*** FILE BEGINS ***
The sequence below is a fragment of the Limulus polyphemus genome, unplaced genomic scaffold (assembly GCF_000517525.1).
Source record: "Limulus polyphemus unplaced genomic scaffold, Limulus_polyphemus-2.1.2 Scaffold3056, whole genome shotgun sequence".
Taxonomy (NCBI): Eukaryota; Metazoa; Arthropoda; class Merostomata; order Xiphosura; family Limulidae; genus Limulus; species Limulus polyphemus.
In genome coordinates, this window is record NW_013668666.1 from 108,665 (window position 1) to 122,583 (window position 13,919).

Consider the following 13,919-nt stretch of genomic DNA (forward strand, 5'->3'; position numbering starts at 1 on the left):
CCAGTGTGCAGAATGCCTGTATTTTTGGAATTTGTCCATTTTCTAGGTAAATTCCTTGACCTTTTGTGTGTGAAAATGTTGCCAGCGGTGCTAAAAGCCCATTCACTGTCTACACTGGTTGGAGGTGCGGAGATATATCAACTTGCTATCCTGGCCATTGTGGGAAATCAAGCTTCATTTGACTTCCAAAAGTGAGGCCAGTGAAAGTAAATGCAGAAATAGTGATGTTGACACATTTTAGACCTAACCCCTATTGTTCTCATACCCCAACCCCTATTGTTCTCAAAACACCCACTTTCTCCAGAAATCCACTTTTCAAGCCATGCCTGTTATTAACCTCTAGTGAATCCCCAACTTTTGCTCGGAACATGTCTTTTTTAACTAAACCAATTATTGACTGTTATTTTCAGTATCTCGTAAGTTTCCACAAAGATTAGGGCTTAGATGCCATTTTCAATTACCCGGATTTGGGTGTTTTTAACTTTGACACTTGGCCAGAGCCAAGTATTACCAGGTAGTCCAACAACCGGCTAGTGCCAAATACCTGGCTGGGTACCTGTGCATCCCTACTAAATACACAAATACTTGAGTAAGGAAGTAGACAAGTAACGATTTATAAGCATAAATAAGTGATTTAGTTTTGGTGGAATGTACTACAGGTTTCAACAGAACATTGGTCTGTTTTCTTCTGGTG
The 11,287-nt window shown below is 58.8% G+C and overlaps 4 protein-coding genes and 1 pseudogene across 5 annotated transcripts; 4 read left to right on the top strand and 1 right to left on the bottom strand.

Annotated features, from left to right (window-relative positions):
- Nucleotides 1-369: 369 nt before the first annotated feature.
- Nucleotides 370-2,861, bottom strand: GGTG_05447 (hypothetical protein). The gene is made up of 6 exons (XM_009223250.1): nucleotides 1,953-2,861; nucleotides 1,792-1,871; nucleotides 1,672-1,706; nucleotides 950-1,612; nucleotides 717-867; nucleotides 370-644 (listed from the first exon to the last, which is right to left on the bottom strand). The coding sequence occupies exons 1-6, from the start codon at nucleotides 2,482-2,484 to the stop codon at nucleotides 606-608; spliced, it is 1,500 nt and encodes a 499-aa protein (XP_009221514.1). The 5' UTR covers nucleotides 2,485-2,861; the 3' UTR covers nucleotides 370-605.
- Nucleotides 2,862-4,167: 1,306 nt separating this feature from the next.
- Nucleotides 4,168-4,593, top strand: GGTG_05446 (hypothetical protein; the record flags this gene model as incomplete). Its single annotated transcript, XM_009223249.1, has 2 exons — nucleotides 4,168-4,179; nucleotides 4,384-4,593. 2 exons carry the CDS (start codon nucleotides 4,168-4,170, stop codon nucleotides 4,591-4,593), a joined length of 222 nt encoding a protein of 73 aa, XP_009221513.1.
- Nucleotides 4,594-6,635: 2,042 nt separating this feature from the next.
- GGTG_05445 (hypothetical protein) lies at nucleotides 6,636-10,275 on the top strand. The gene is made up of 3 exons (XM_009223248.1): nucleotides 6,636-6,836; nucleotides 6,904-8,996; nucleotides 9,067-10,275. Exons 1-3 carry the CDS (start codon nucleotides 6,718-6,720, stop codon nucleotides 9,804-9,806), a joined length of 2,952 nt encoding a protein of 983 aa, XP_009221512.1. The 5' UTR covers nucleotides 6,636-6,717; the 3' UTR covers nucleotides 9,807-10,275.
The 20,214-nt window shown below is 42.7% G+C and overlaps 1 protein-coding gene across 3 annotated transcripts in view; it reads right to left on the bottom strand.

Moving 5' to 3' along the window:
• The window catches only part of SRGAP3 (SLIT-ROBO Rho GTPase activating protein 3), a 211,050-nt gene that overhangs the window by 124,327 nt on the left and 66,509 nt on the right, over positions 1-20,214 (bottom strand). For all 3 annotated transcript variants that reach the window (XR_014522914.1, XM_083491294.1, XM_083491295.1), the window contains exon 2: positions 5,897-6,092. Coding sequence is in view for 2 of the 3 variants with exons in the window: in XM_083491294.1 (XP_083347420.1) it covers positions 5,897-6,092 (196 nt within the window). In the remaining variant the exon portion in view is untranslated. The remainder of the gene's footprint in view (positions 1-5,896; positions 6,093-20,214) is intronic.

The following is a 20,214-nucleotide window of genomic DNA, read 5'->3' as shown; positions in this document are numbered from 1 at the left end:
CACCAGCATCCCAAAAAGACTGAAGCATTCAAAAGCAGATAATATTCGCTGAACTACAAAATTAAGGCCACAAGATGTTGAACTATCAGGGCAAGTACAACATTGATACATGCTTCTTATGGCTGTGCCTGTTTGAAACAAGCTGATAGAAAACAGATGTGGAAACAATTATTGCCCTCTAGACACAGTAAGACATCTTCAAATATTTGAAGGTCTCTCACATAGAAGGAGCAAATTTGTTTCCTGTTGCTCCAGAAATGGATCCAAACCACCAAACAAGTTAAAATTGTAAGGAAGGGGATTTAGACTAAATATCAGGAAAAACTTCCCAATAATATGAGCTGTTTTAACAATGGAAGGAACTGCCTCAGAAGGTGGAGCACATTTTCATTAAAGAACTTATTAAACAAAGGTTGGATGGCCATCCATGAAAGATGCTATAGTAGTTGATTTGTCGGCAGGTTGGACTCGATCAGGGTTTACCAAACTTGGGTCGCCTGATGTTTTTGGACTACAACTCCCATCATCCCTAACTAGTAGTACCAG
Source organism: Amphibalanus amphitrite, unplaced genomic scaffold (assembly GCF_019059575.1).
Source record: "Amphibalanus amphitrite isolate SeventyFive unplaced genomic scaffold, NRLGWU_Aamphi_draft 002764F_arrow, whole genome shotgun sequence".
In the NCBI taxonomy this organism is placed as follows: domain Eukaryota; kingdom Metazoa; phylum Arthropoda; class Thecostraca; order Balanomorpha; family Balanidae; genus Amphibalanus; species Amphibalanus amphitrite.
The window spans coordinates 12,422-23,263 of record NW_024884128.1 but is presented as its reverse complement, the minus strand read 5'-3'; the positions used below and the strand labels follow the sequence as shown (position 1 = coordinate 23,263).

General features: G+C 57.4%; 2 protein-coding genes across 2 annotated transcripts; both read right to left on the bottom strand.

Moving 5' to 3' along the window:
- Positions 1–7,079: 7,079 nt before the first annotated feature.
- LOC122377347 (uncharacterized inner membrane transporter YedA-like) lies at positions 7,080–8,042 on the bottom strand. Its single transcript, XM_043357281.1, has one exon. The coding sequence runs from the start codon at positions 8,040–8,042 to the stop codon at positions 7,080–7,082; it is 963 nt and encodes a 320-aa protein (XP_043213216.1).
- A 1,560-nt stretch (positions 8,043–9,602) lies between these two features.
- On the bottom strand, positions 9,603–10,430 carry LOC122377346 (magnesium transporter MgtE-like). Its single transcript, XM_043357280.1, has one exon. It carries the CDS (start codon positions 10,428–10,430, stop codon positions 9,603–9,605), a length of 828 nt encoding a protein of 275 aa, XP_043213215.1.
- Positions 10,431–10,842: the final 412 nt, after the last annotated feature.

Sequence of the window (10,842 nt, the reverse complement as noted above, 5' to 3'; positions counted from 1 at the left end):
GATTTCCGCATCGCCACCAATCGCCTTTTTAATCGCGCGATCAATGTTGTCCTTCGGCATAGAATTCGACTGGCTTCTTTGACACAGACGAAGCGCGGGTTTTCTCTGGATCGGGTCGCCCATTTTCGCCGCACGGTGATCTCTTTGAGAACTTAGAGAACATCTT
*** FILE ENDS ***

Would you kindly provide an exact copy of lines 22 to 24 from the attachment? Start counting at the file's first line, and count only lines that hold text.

In the NCBI taxonomy this organism is placed as follows: domain Eukaryota; kingdom Metazoa; phylum Arthropoda; class Thecostraca; order Balanomorpha; family Balanidae; genus Amphibalanus; species Amphibalanus amphitrite.
The window spans coordinates 12,422-23,263 of record NW_024884128.1 but is presented as its reverse complement, the minus strand read 5'-3'; the positions used below and the strand labels follow the sequence as shown (position 1 = coordinate 23,263).

General features: G+C 57.4%; 2 protein-coding genes across 2 annotated transcripts; both read right to left on the bottom strand.